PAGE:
In June 2016, the FASB issued ASU 2016-13, Financial Instruments Credit Losses - Measurement of Credit Losses on Financial Instruments, which requires measurement and recognition of expected credit losses for financial assets. The update impacts financial assets and net investment in leases that are not accounted for at fair value through Net income. This update is effective for our fiscal year beginning January 1, 2020. We are currently evaluating the impact of the adoption of ASU 2016-13 on our consolidated financial statements.
In August 2017, the FASB issued ASU 2017-12, Derivatives and Hedging (Topic 815): Targeted Improvements to Accounting for Hedging Activities. The amendments in this update expand and refine hedge accounting for both financial and non-financial risk components, aligns the recognition and presentation of the effects of hedging instruments with the same income statement line item that the hedged item is reported and includes certain targeted improvements to ease the application of current guidance related to the assessment of hedge effectiveness. This update is effective for our fiscal year beginning January 1, 2019. We are currently evaluating the impact of the adoption of ASU 2017-12 on our consolidated financial statements.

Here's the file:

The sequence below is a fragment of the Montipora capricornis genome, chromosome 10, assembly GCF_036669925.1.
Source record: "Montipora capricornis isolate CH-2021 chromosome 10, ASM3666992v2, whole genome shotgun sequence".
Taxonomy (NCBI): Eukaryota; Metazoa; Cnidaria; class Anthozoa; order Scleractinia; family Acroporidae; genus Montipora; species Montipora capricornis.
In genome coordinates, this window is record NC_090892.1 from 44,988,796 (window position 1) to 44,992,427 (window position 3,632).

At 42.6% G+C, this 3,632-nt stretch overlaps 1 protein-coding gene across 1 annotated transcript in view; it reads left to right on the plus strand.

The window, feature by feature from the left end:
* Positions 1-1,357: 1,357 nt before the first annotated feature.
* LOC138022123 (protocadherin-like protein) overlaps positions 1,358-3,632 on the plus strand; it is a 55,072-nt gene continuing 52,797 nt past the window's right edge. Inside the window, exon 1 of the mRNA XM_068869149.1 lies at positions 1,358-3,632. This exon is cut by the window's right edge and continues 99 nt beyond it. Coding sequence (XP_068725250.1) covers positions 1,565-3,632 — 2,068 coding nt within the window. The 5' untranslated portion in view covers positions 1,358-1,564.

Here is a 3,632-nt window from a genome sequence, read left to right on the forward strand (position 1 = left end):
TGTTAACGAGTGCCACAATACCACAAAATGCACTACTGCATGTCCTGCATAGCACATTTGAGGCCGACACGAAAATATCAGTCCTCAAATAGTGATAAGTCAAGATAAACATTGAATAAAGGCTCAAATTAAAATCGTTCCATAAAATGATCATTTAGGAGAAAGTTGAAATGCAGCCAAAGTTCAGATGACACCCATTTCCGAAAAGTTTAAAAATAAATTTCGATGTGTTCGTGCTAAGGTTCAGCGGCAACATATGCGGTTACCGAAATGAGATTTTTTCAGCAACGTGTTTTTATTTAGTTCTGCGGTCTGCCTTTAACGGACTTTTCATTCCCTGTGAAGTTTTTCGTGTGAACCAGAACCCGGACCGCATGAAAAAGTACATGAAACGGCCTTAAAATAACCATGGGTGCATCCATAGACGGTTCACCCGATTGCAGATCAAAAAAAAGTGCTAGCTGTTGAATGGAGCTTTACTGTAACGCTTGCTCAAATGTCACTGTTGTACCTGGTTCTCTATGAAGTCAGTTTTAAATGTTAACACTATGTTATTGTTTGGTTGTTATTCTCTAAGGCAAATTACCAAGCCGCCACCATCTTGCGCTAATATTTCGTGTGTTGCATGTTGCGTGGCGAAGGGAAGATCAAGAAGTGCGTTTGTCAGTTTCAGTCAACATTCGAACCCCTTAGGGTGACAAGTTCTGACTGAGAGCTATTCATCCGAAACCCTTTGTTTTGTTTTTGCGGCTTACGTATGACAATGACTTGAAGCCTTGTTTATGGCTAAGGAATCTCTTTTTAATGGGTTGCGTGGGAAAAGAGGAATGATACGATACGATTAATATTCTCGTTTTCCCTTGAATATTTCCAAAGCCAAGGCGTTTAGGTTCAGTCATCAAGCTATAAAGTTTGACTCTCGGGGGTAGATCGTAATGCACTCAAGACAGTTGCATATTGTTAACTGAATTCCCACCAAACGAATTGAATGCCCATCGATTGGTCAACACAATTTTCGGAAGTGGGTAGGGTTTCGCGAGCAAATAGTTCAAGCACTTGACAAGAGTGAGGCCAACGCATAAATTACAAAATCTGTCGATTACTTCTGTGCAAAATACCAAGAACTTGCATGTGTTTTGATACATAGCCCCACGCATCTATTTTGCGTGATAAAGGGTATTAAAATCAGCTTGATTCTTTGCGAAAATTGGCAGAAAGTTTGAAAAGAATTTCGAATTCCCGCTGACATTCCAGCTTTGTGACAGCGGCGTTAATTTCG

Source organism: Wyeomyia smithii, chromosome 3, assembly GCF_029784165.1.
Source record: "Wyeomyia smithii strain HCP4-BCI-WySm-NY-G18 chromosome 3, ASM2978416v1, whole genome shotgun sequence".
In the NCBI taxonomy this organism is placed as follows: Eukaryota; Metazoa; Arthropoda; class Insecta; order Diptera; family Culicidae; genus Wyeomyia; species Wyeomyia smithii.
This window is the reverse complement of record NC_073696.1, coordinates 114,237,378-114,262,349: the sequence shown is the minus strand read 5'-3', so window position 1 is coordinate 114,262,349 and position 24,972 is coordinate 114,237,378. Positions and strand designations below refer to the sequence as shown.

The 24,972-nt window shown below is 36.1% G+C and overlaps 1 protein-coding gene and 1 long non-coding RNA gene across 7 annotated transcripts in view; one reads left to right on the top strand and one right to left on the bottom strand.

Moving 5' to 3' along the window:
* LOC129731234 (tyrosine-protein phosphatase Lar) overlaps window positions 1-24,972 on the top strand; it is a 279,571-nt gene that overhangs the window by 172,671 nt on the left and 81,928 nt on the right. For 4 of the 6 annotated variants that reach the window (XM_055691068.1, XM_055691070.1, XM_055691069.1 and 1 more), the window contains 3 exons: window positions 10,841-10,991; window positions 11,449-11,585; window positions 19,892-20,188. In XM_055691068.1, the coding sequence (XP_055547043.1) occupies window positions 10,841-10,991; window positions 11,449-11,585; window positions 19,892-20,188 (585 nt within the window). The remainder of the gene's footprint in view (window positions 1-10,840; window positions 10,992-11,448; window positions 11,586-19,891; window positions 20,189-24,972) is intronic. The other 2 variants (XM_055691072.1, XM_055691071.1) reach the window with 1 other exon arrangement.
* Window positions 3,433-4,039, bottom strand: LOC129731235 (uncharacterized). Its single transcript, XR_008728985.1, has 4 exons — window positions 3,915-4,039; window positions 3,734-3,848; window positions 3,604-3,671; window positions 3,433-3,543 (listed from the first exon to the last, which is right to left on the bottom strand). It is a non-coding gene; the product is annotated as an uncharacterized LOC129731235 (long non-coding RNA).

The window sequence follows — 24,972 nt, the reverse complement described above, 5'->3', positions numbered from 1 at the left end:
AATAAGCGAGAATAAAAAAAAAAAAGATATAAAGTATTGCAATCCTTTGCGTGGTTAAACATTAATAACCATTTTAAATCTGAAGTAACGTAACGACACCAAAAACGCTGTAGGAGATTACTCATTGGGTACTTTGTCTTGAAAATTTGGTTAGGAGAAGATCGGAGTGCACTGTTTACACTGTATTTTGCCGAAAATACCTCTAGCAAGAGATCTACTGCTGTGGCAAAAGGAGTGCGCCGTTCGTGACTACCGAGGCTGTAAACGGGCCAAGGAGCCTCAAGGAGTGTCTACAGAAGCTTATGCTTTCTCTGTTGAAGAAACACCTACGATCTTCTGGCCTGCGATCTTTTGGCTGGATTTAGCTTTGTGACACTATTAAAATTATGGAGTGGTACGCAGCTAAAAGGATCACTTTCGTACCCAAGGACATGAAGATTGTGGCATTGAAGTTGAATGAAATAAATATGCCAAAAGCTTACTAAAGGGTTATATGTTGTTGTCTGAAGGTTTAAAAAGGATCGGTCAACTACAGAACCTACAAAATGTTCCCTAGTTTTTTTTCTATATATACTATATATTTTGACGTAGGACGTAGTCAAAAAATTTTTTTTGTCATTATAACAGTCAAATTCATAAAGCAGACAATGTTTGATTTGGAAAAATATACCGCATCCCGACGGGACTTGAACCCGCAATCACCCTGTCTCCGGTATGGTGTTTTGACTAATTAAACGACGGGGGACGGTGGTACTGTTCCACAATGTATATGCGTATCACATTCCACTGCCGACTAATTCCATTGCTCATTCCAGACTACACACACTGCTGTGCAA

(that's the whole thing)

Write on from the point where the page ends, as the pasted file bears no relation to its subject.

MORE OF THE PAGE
Intangibles - Internal-Use Software
In August 2018, the FASB issued ASU 2018-15, Intangibles - Goodwill and Other - Internal Use Software (Subtopic 350-40), Customer's Accounting for Implementation Costs Incurred in a Cloud Computing Arrangement That is a Service Contract. This update aligns the requirements for capitalizing implementation costs incurred in a hosting arrangement that is a service contract with the requirements for capitalizing implementation costs incurred to develop or obtain internal-use software (and hosting arrangements that include an internal-use software license). The update provides criteria for determining which implementation costs to capitalize as an asset related to the service contract and which costs to expense. The capitalized implementation costs are required to be expensed over the term of the hosting arrangement. The update also clarifies the presentation requirements for reporting such costs in the entity’s financial statements. This update is effective for our fiscal year beginning January 1, 2020 and early adoption is permitted. We are currently evaluating the impact of the adoption of ASU 2018-15 on our consolidated financial statements.